We have fought in a couple of major and righteous wars, and we have fought in far too many dodgy and unnecessary wars. No doubt Indigenous People and Asylum Seekers might have a slightly different view to the rest of us when it comes to defining what war actually is. However, we all get to wake up each morning without the smell of cordite in our nostrils, or the sight of a newly created line of bomb craters … and we need to remind our federal government that most of us do not want to jump into the next handiest ‘war coalition’.

Growth: We are told that the world will end without this thing called growth. To gain this growth, and bigger houses, and bigger cars, and bigger televisions, both members of Australian couples have to work full time, and have to bung their children into institutionalised childcare. The kids are probably thinking ‘bugger this growth thing, I would like to grow up in the loving arms of my parents’.

Growth gives us alienated kids and a mega-tonnage of discarded instantly obsolescent electronic technology buried in our landfills. If Australia had smaller houses, smaller cars, and fewer greedy aspirational types – we might have happier kids and we might actually grow as a nation.

Environment: We could lead the world in the uptake of renewable energy technology … but instead of that we lurch about in the coalfields. Australia is madly digging up anything out of the ground that will fuel the engine of ‘growth’ around the world and we continue to gaily contribute to the continual pollution of our planetary atmosphere.

We degrade our own environment and we allow a very small number of people, who are no more important than you or I, to become sickeningly rich on the environmentally destructive proceeds. Money, growth, power, and not giving a stuff, are doing injurious harm to our Australian environment.

Freedom: We are free from starvation, but we are not free. We are free from civil war, but we are not free. We are currently mainly free from totalitarian suppression, but we are not free.

We are a controlled people – controlled by the ‘growth’ wish, controlled and socially engineered by our governments, controlled and manipulated by our advertising industry, controlled and constrained by our own collective small thinking.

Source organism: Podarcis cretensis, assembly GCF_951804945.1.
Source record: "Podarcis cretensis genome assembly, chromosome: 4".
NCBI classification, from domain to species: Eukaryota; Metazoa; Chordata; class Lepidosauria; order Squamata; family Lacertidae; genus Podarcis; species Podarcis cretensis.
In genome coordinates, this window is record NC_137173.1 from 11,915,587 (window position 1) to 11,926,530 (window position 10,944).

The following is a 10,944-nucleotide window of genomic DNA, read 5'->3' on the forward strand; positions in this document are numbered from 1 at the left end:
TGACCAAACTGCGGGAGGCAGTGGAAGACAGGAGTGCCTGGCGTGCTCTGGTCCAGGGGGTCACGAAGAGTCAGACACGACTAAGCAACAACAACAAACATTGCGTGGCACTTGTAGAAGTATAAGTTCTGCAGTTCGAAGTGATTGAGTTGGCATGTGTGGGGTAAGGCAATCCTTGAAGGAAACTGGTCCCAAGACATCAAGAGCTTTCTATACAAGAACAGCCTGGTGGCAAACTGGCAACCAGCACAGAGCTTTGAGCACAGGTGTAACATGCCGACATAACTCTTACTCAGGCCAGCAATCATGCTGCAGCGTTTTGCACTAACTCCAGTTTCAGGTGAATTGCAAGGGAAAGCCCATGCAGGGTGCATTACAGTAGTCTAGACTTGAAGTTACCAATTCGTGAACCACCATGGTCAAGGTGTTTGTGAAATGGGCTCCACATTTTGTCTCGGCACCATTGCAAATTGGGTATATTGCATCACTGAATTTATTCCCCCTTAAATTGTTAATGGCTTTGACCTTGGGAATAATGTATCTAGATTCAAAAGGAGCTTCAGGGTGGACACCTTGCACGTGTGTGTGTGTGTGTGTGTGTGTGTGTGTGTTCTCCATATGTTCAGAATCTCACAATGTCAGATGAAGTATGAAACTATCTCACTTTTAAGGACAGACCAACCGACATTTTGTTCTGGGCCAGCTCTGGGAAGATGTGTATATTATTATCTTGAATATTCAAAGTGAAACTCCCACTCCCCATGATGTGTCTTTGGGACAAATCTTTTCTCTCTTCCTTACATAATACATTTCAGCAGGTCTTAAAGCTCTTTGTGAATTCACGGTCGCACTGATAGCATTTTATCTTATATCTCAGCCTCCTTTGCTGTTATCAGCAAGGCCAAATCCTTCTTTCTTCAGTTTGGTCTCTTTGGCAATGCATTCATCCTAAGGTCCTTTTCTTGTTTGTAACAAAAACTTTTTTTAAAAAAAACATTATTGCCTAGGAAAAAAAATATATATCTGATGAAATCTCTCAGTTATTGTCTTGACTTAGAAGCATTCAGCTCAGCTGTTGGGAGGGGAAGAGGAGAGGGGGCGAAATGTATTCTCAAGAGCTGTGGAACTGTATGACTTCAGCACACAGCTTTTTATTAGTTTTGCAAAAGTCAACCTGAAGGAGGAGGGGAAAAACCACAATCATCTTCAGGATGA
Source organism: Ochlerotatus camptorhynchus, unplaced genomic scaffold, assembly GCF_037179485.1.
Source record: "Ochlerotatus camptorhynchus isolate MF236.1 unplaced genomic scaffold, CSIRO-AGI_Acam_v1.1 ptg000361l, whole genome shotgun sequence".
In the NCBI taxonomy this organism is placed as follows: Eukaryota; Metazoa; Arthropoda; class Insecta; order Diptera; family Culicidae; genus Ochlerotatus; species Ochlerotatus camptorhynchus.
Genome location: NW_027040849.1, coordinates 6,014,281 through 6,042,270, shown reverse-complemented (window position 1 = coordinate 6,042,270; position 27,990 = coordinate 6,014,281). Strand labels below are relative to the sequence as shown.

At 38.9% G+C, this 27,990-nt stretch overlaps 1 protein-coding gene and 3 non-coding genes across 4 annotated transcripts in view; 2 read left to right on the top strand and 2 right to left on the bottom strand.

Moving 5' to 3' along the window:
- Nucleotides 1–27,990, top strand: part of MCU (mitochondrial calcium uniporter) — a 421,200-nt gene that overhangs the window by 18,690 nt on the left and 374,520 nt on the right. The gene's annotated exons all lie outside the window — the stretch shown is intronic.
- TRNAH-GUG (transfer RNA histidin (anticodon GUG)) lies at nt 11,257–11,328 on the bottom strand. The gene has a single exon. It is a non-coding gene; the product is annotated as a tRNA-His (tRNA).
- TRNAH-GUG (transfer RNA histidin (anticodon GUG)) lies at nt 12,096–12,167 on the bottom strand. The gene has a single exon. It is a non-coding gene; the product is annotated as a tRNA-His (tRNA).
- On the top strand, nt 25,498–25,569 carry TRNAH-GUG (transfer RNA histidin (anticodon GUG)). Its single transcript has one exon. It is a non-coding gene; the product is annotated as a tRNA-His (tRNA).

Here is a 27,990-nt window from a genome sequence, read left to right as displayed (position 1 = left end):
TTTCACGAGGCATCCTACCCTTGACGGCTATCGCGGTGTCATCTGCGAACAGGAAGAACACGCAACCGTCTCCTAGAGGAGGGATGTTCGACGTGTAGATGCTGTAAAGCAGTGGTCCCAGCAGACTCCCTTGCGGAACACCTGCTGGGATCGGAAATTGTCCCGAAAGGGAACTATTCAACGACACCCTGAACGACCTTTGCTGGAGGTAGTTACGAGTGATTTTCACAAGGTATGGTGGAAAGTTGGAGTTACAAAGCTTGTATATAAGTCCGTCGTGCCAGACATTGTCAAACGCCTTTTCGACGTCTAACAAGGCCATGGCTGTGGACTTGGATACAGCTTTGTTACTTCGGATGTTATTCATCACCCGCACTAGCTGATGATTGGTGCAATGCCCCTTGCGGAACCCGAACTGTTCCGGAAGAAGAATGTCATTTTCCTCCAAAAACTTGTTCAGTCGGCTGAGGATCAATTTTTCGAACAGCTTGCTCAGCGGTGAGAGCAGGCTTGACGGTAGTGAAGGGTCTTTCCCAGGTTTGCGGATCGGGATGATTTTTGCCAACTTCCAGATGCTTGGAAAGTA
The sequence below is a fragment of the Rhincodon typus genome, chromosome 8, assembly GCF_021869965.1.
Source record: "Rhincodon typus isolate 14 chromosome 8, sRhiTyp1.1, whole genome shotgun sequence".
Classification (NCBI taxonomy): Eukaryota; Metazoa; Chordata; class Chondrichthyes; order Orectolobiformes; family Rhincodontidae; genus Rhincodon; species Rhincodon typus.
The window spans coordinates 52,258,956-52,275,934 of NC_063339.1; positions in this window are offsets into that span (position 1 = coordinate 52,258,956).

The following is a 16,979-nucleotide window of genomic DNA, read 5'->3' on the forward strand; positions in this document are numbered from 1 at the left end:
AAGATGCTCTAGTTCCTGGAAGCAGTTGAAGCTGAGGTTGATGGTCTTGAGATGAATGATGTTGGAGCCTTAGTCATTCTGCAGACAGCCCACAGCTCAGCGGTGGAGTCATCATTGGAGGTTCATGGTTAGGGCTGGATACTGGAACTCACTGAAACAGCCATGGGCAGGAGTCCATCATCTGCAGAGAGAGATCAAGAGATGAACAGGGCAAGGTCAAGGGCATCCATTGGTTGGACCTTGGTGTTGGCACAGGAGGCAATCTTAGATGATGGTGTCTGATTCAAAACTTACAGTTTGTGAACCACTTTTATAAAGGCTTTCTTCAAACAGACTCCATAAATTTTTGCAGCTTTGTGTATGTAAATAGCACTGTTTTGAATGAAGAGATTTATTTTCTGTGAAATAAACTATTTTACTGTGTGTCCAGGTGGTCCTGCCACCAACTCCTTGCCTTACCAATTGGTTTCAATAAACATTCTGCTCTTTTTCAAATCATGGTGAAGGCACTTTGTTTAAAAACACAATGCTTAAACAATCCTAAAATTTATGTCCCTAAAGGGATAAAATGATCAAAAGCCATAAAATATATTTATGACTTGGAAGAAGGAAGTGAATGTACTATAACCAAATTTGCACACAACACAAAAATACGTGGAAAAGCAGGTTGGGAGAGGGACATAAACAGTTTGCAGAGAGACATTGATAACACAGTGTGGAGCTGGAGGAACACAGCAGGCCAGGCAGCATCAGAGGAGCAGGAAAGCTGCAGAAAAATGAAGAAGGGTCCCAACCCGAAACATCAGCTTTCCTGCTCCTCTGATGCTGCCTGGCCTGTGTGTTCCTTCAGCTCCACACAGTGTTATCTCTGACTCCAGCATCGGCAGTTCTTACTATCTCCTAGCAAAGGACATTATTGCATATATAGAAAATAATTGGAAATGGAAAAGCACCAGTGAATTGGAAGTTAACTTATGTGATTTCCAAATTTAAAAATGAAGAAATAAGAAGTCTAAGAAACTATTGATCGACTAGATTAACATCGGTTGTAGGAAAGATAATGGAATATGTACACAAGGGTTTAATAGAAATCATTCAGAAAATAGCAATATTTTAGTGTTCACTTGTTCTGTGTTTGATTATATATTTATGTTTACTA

We wave and claim our mythical flag of freedom, we wrap ourselves up in it, we broadcast it to the world, and we forget that to an outside observer we simply appear to be using the ephemeral strands of the mythology of Australia to weave a shroud of our own making.

Now, having said all that – there is nowhere else I’d rather live. The wonderful thing about faults … and Australia is replete with them … is that they can be rectified.

So let’s continue to agitate for the establishment of a better Australia!

 

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A tree is for life, not just for Christmas!

There is something quite magical about trees. From the food we eat to the air we breath trees sustain us. They provide us with medicines, enrich our soils, cleanse our water tables, build and furnish our homes, provide shade and coalesce the clouds that bring us fresh rain water. Trees soothe us emotionally, for no matter how down we may feel, we always feel a little better when we can get ourselves to a park or forest and commune with a tree.

What could be a better symbol of hope and renewal than a tree?

You may be surprised to learn that the humble Christmas tree actually pre-dates “Christmas” by many thousands of years. The winter solstice celebration currently known as Christmas has in fact gone by many names, and has had many religious rituals attached to it throughout the ages.